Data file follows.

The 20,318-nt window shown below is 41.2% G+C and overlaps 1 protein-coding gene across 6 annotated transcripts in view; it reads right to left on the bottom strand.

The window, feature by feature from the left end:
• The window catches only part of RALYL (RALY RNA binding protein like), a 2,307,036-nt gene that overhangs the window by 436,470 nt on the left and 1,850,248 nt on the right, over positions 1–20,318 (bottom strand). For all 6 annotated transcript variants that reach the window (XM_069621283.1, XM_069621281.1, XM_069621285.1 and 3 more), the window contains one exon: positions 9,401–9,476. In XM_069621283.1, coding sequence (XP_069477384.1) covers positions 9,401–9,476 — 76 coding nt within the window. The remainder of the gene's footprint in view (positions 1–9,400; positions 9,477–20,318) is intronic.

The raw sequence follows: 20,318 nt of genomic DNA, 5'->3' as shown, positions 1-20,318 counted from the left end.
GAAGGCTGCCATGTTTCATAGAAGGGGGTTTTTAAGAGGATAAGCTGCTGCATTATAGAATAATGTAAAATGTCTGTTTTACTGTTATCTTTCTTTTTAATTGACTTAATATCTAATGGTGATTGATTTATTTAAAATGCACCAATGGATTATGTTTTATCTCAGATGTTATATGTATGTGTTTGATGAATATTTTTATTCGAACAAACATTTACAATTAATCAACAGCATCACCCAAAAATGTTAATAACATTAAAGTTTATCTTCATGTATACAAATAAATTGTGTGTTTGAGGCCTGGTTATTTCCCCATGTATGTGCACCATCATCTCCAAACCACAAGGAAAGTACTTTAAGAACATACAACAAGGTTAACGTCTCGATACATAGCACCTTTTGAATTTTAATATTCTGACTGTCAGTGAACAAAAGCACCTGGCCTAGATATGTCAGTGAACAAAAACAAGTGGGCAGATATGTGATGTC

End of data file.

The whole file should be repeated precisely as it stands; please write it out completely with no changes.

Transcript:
The 20,318-nt window shown below is 41.2% G+C and overlaps 1 protein-coding gene across 6 annotated transcripts in view; it reads right to left on the bottom strand.

The window, feature by feature from the left end:
• The window catches only part of RALYL (RALY RNA binding protein like), a 2,307,036-nt gene that overhangs the window by 436,470 nt on the left and 1,850,248 nt on the right, over positions 1–20,318 (bottom strand). For all 6 annotated transcript variants that reach the window (XM_069621283.1, XM_069621281.1, XM_069621285.1 and 3 more), the window contains one exon: positions 9,401–9,476. In XM_069621283.1, coding sequence (XP_069477384.1) covers positions 9,401–9,476 — 76 coding nt within the window. The remainder of the gene's footprint in view (positions 1–9,400; positions 9,477–20,318) is intronic.

The raw sequence follows: 20,318 nt of genomic DNA, 5'->3' as shown, positions 1-20,318 counted from the left end.
GAAGGCTGCCATGTTTCATAGAAGGGGGTTTTTAAGAGGATAAGCTGCTGCATTATAGAATAATGTAAAATGTCTGTTTTACTGTTATCTTTCTTTTTAATTGACTTAATATCTAATGGTGATTGATTTATTTAAAATGCACCAATGGATTATGTTTTATCTCAGATGTTATATGTATGTGTTTGATGAATATTTTTATTCGAACAAACATTTACAATTAATCAACAGCATCACCCAAAAATGTTAATAACATTAAAGTTTATCTTCATGTATACAAATAAATTGTGTGTTTGAGGCCTGGTTATTTCCCCATGTATGTGCACCATCATCTCCAAACCACAAGGAAAGTACTTTAAGAACATACAACAAGGTTAACGTCTCGATACATAGCACCTTTTGAATTTTAATATTCTGACTGTCAGTGAACAAAAGCACCTGGCCTAGATATGTCAGTGAACAAAAACAAGTGGGCAGATATGTGATGTC